What's in Wordsmith?
As you would expect from a service that covers all of your English lesson needs, there’s rather a lot to tell you about. Once you’ve found out more about all of the different strands that go into Wordsmith, make sure you check out our free sample unit to get an idea of the quality of the resources.
Fiction, Non-fiction and Poetry
The joy of reading aloud is central to Wordsmith. All of the texts in Wordsmith have been selected for their quality, power and teaching potential and are the very best models for children’s own writing.
- Carefully selected fiction, top authors selected in conjunction with former children’s laureate Michael Rosen and all of them deal with issues and topics that are great hooks for really meaty, cross-curricular units of work.
- ‘Single voice’ Poetry collections for Key Stage 2 from the likes of Michael Rosen and Benjamin Zephaniah. This approach enables children to familiarise themselves with the poets as individuals, learning about their lives and inspirations to help bring their work to life.
- Non-fiction that's better than a book. It has been explicitly designed to take advantage of all the extra features an eBook has to offer over a print one. Children click on various elements on a page to be taken off to find out more. It’s fun and motivating for the reader, plus it’s even better for developing their research and synergising skills.
Grammar and Spelling
Grammar and spelling is a major focus of the 2014 Primary curriculum for England, and accordingly is a major component of Wordsmith. Grammar is taught in two ways throughout the units of work – as discrete grammar ‘blasts’ introducing and teaching new concepts – and as an integral part of comprehension and composition activities. Children learn how a particular grammatical device adds to the meaning and syntax of a piece, and practice using it to the same effect.
Writing with a sense of purpose. The Ofsted ‘Excellence in English’ report (2011) identified that the best schools ensured that: ‘classroom activities, wherever possible, involved real tasks, purposes, audiences and issues related to the local or wider community. In this way, the curriculum matched pupils’ needs and interests.’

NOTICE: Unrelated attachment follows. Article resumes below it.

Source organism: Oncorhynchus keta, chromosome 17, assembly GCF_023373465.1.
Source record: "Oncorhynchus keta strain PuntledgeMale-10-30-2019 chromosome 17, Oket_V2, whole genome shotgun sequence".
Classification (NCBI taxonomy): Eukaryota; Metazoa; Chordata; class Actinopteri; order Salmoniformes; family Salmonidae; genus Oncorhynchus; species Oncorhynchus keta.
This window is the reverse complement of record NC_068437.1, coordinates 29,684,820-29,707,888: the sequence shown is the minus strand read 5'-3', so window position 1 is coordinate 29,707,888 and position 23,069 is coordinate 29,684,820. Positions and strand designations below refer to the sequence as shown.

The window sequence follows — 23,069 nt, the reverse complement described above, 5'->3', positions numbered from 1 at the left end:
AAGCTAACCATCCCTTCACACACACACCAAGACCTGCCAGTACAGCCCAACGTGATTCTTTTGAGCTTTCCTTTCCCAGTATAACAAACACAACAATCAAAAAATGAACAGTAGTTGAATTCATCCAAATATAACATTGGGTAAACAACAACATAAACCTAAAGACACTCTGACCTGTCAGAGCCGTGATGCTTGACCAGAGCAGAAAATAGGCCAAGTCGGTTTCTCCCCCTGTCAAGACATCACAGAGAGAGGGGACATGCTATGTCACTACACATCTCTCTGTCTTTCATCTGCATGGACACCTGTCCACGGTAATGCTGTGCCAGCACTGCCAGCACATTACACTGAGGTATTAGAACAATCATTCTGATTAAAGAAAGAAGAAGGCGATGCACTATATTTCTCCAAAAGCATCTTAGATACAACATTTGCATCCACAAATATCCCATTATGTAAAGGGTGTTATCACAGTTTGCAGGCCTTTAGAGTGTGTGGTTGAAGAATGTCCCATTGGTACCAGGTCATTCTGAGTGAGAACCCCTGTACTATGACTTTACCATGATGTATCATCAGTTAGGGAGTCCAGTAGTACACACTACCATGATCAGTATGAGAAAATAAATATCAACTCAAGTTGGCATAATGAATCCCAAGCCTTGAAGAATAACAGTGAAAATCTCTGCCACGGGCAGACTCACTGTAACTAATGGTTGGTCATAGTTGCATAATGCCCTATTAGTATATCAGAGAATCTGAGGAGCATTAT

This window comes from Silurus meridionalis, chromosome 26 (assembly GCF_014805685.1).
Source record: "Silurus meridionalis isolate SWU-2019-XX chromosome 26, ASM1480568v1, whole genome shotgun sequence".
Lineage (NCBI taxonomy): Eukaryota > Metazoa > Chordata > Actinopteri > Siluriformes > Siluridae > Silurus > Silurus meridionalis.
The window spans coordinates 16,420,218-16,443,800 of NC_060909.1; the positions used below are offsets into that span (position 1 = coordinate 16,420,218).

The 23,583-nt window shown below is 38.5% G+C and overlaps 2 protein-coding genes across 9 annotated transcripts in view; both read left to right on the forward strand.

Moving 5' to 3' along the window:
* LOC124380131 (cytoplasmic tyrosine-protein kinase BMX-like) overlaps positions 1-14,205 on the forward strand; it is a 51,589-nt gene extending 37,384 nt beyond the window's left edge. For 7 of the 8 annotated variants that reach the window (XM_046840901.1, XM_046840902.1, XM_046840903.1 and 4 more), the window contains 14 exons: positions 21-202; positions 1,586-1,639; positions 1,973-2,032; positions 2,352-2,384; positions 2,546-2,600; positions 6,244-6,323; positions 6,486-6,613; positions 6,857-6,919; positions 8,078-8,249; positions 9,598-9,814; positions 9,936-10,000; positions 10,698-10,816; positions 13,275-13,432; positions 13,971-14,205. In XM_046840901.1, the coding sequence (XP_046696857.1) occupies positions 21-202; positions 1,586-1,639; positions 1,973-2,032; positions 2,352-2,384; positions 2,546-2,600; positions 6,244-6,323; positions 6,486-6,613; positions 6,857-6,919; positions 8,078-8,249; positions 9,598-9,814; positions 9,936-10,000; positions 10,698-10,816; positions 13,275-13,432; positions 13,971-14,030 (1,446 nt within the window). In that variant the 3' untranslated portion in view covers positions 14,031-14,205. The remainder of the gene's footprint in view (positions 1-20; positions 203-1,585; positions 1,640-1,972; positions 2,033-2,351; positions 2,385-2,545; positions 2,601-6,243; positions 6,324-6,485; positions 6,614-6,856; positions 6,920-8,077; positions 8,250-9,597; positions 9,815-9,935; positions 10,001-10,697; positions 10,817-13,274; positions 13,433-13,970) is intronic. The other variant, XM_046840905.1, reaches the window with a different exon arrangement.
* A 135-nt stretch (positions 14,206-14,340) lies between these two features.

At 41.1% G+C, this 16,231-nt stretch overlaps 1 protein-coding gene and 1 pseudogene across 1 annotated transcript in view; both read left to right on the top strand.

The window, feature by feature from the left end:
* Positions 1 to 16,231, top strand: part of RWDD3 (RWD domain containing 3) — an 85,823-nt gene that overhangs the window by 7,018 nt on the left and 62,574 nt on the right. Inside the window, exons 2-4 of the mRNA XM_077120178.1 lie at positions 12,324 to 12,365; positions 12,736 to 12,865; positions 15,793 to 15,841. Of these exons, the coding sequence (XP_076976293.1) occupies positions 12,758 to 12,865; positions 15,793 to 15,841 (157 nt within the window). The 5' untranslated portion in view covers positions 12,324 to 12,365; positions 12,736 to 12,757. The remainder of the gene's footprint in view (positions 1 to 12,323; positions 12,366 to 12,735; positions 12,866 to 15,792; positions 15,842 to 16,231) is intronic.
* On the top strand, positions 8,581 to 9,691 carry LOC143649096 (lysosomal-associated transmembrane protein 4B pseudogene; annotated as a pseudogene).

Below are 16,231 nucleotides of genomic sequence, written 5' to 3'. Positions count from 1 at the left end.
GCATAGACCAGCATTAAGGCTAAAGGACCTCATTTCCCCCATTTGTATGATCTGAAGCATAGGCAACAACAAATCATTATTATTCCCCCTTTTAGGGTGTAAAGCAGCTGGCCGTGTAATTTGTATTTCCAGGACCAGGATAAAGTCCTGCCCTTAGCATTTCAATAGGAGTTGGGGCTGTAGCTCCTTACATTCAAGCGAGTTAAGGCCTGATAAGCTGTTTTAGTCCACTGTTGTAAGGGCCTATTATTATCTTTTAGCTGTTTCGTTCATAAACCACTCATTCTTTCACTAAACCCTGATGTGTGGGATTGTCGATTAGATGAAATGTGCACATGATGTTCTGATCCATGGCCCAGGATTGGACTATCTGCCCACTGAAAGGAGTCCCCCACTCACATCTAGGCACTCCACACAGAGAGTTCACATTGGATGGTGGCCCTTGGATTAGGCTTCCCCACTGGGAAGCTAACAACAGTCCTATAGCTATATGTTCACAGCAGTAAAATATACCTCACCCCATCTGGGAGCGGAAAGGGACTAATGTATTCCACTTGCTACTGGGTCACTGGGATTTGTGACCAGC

Writing takes on real meaning – and a real sense of excitement – when it’s done for a real purpose and audience. The live units in Wordsmith include activities such as writing a radio play; ‘Ultimate Rap’ (needs no explanation), and 'The Great Debate'. Each one is intended as a project suitable for dissemination via your school website or learning environment. There is also the option to send your project to the Wordsmith panel for feedback - so your children know that their work is reaching a wider audience.
Planning and Assessment
A menu to pick and choose from. Wordsmith gives youa wide and varied menu of lesson ideas and activities, with a huge library of supporting resources, all available at the click of a button. Follow the plans to the letter, dip in and out, or adapt and build on them to suit the needs of your class.
No stone left unturned. The programme has been rigorously checked to ensure it gives a good balance of all the skills you need to teach under the new curriculum, a good spread of genres, and a plethora of differentiated activities.
Formative assessment built in. Formative assessment is an integral part of Wordsmith, with self-checking and peer-marking sewn throughout, plus advice in the teaching guidance around giving formative assessment during group and individual practice activities and compositions. Among the activities for each unit there are plenty of individual writing and grammar tasks that you can collect in for marking, to keep track of individual progress.
Make the most out of your investment in Wordsmith with our professional development courses.
Designed to help you and your staff gain an in-depth understanding
of the programme and implement best practice literacy teaching and learning
across the whole school, Wordsmith professional development is an essential element of your first years subscription. Find out more about the course here...
LEGO Education Storytales
A strong foundation in verbal communication and storytelling is hugely important for future Literacy success. That’s why Wordsmith includes a special resource to help children who start their school life – for whatever reason – with less-than-confident language skills. The children who will benefit from these sessions:
- May be on the special needs register (but not necessarily so)
- May have literacy difficulties
- May have a form of developmental delay
- May not be exposed to rich oral language outside school
- May simply be shy or very young and in a position to benefit from additional small-group activities built around talk, sharing and turn-taking.
Working in partnership with LEGO (R) Education, we created a series of lesson plans using LEGO Education StoryTales blocks and characters. The lesson plans are specifically designed to help children in Reception who need a little extra help with their language development, using those all-important traditional tales for effective, motivating lessons that work on:
- Storymaking and telling
- Speaking and listening skills
- Creating and sequencing stories
Purchase the LEGO Storytales kit here...